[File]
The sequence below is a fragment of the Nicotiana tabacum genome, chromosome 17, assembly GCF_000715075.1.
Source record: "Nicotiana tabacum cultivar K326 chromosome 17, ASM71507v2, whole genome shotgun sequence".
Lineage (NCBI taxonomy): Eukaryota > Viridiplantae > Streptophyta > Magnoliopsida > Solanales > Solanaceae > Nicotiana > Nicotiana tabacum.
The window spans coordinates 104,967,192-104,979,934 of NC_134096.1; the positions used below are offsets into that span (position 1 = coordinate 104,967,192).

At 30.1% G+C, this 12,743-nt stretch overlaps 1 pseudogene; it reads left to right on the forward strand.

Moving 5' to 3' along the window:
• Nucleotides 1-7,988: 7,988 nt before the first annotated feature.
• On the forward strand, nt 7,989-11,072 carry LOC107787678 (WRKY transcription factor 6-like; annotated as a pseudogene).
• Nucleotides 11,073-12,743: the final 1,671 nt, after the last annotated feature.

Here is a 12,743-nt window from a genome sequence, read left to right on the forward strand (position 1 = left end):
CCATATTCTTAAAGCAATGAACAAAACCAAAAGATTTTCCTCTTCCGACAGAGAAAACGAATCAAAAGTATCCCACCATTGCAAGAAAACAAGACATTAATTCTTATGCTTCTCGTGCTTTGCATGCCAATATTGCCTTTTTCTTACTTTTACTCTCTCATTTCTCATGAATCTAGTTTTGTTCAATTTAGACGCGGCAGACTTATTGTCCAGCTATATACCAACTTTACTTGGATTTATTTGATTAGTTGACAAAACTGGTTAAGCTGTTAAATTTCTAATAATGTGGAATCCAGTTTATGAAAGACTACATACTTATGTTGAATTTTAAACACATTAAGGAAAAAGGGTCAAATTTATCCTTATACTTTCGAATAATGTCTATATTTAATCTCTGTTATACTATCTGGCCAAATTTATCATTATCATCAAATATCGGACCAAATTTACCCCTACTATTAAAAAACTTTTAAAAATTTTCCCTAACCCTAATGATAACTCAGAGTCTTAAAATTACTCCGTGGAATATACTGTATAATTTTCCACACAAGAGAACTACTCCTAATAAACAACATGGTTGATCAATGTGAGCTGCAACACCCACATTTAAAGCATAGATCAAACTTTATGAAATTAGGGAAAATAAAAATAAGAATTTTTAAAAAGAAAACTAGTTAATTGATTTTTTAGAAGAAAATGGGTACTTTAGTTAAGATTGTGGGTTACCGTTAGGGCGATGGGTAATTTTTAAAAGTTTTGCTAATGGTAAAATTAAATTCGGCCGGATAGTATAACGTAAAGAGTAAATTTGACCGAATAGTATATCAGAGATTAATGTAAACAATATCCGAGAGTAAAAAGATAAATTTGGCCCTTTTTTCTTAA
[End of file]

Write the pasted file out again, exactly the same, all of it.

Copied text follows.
The sequence below is a fragment of the Nicotiana tabacum genome, chromosome 17, assembly GCF_000715075.1.
Source record: "Nicotiana tabacum cultivar K326 chromosome 17, ASM71507v2, whole genome shotgun sequence".
Lineage (NCBI taxonomy): Eukaryota > Viridiplantae > Streptophyta > Magnoliopsida > Solanales > Solanaceae > Nicotiana > Nicotiana tabacum.
The window spans coordinates 104,967,192-104,979,934 of NC_134096.1; the positions used below are offsets into that span (position 1 = coordinate 104,967,192).

At 30.1% G+C, this 12,743-nt stretch overlaps 1 pseudogene; it reads left to right on the forward strand.

Moving 5' to 3' along the window:
• Nucleotides 1-7,988: 7,988 nt before the first annotated feature.
• On the forward strand, nt 7,989-11,072 carry LOC107787678 (WRKY transcription factor 6-like; annotated as a pseudogene).
• Nucleotides 11,073-12,743: the final 1,671 nt, after the last annotated feature.

Here is a 12,743-nt window from a genome sequence, read left to right on the forward strand (position 1 = left end):
CCATATTCTTAAAGCAATGAACAAAACCAAAAGATTTTCCTCTTCCGACAGAGAAAACGAATCAAAAGTATCCCACCATTGCAAGAAAACAAGACATTAATTCTTATGCTTCTCGTGCTTTGCATGCCAATATTGCCTTTTTCTTACTTTTACTCTCTCATTTCTCATGAATCTAGTTTTGTTCAATTTAGACGCGGCAGACTTATTGTCCAGCTATATACCAACTTTACTTGGATTTATTTGATTAGTTGACAAAACTGGTTAAGCTGTTAAATTTCTAATAATGTGGAATCCAGTTTATGAAAGACTACATACTTATGTTGAATTTTAAACACATTAAGGAAAAAGGGTCAAATTTATCCTTATACTTTCGAATAATGTCTATATTTAATCTCTGTTATACTATCTGGCCAAATTTATCATTATCATCAAATATCGGACCAAATTTACCCCTACTATTAAAAAACTTTTAAAAATTTTCCCTAACCCTAATGATAACTCAGAGTCTTAAAATTACTCCGTGGAATATACTGTATAATTTTCCACACAAGAGAACTACTCCTAATAAACAACATGGTTGATCAATGTGAGCTGCAACACCCACATTTAAAGCATAGATCAAACTTTATGAAATTAGGGAAAATAAAAATAAGAATTTTTAAAAAGAAAACTAGTTAATTGATTTTTTAGAAGAAAATGGGTACTTTAGTTAAGATTGTGGGTTACCGTTAGGGCGATGGGTAATTTTTAAAAGTTTTGCTAATGGTAAAATTAAATTCGGCCGGATAGTATAACGTAAAGAGTAAATTTGACCGAATAGTATATCAGAGATTAATGTAAACAATATCCGAGAGTAAAAAGATAAATTTGGCCCTTTTTTCTTAA